Well, I’m up-to-date now, so if this snow doesn’t clear up soon I’m going to have to start making things up. Not that you’d know.
I do have a few posts in reserve though, starting with a third (count them) walk from Ely station to Little Downham in a month.
I’d missed GBG regular the Plough, with it’s idiosyncratic/traditional opening times, twice, but I don’t give up.
And I got to do another of those Fen walks under endless skies that folk who have never been here rave about. Starting at West Fen road and tracking west.
A purposeful walk to the Hundred Foot Drain and back via Oxlode, which is literally just a pumping station (read: potential micro pub called the Pump Room).
As you’ll see, a perfect chilly day.
If this is your sort of thing, there’s a lot of it.
I just fancied a pint and a lunchtime curry.
Yes, the Plough is the exemplar Basic Village Thai Pub, a select band. It’s unchanged in the 20 years since my first visit, but I still forgot the hilarious 2-part door that Simon won’t be able to open, causing the embarrassment and ridicule that fuels his blog.
I turned up at opening time on a Wednesday lunchtime expecting to be the only customer.
Wrong again. All the village Old Boys clearly come here for the daily 12-2 ritual.
It’s not posh, which suits the drinkers fine, if not the diners.
Trip Advisor reviews are hilarious, a series of couples seeing the word “Thai” but not the word “Pub” and marking the Plough down for having locals at the bar. It’s a destination pub, but not your destination, you part-timers.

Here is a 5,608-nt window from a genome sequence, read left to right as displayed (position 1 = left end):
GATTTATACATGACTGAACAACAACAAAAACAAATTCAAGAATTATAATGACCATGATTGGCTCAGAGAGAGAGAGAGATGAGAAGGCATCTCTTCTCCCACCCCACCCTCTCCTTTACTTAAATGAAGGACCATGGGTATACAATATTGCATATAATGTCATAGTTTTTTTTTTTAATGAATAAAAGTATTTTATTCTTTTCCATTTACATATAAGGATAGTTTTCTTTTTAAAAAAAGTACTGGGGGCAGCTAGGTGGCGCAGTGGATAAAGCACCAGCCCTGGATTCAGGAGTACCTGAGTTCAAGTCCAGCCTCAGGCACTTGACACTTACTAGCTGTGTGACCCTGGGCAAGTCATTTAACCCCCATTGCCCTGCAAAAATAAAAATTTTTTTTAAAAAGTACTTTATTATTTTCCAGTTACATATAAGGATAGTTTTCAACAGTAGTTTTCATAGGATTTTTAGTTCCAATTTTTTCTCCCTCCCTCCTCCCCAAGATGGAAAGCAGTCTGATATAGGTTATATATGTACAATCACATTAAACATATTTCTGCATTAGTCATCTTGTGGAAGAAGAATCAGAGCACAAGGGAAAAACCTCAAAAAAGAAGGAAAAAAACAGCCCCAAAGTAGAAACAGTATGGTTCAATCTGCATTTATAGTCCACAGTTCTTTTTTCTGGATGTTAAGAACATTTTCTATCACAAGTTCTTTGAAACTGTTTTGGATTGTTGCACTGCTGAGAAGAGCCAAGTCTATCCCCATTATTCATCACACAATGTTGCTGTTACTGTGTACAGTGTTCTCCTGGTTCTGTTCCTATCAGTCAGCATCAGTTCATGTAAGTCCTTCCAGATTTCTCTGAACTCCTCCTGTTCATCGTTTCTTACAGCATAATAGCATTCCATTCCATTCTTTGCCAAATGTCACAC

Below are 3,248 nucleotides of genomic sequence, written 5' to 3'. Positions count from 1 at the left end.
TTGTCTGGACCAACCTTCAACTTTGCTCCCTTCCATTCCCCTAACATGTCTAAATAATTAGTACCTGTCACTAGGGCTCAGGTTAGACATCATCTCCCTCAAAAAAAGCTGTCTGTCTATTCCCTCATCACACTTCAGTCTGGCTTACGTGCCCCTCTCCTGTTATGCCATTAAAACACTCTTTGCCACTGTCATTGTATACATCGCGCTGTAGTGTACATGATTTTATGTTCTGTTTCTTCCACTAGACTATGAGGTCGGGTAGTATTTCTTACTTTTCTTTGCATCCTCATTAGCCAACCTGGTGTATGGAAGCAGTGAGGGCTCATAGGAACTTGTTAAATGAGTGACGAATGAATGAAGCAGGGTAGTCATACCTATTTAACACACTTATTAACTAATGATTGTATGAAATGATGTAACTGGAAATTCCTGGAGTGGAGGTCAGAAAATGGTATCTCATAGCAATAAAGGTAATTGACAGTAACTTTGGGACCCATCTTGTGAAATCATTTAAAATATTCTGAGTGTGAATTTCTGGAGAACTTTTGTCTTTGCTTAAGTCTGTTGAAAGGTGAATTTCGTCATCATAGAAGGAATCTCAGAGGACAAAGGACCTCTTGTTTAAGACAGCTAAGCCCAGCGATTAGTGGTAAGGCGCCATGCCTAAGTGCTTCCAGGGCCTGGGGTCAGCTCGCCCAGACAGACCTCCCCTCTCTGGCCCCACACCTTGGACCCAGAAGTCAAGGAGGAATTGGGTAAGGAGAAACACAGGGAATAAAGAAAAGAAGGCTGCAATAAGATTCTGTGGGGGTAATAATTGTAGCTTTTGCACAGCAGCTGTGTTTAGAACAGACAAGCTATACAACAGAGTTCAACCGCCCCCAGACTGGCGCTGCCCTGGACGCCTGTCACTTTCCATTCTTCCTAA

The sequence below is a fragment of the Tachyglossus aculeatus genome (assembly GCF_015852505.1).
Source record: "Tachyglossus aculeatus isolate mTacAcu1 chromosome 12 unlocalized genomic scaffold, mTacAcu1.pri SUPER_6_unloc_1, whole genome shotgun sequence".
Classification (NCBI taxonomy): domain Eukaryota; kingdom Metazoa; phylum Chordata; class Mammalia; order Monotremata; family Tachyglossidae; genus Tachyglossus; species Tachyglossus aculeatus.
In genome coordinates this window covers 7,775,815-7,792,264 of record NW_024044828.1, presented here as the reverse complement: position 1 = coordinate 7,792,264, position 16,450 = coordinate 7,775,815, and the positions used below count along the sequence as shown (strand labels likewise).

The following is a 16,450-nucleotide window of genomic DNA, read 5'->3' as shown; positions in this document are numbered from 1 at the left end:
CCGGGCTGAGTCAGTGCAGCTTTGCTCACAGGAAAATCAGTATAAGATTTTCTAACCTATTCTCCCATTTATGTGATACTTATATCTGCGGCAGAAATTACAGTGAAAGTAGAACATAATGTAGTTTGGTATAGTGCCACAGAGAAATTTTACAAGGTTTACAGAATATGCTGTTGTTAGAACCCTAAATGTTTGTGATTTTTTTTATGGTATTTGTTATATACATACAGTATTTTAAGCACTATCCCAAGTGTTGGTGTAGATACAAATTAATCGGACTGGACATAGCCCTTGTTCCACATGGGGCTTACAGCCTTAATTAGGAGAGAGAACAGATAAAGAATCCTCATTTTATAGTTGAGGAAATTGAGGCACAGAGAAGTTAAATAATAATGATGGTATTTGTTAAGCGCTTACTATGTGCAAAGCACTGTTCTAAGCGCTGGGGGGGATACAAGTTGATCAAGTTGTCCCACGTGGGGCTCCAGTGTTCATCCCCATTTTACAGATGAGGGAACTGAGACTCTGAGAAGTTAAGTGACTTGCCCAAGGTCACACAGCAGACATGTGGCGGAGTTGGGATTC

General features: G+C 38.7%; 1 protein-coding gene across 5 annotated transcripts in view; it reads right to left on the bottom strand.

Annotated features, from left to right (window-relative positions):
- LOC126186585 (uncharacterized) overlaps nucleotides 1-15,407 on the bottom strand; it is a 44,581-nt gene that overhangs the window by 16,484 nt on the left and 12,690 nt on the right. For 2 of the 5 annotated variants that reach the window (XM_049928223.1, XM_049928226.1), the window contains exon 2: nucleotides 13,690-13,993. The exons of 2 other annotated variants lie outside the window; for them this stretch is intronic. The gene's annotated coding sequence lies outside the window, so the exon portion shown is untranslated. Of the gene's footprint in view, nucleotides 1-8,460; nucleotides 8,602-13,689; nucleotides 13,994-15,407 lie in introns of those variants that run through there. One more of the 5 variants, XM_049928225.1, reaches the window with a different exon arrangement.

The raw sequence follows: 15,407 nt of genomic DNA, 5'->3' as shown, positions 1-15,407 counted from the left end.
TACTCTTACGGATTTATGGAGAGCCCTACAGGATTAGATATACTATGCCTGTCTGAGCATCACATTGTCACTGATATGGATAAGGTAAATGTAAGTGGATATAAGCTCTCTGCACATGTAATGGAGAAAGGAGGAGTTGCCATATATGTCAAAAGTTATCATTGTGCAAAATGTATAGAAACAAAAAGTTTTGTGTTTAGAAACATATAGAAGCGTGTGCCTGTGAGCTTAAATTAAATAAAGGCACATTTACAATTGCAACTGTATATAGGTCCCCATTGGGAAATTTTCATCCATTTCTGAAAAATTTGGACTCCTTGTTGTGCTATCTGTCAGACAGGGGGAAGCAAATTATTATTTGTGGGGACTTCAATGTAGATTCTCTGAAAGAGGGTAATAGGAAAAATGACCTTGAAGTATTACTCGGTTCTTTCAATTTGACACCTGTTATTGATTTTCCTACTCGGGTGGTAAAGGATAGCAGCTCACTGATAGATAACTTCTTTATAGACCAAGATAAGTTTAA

I had a Chicken Pad Thai because I was hungry after all that exercise. Simon wouldn’t have approved, but it is allowed.
And I followed the crowd to the beer.
Where you might expect Wherry and Ghost Ship, you get a Timmy Taylor seasonal and a beer called “Scrumdown“. The locals all take an interest in the guests.
I should hate them with their seasonal silliness, but they’re both quite beautiful (NBSS 3.5/4). And they sell. To be honest, I doubt you’d have seen more pints of cask pulled in Wetherspoons that lunchtime.
And I get to sit in the bar area, which has the sort of scatter cushions you’d expect to see in a Banbury church in 1976. So they’re OK too.
The walls are covered with photos of football teams from the ’50s that my Dad would have played against in the Cambridgeshire league, sadly without the “benefit” of VAR.
It’s almost a museum piece, and the back area is particularly attractive for someone used to continuous Greene King improvement.
At the bar the “robust blokey banter” from half a dozen locals at the bar was on-topic, ribbing the Sunderland-supporting landlord who played up to it as Sunderland fans know they have to.
“Don’t make arrangements after 8 pints with Terry”
Those arrangements seemed to surround a Cambridge pub crawl of epic proportions.
Our retired gentlefolk placed themselves in the corner away from the banter. I’d eaten my Pad Thai and sunk those 2 pints in the 20 minutes it took them to decide on their lunch. He was very keen for us to know it was his birthday, but wasn’t buying us drinks.
Good honest Thai for £6 (it’s nearly double that in South Cambs), and two excellent if unusually cool pints. As good as it gets in the Fens.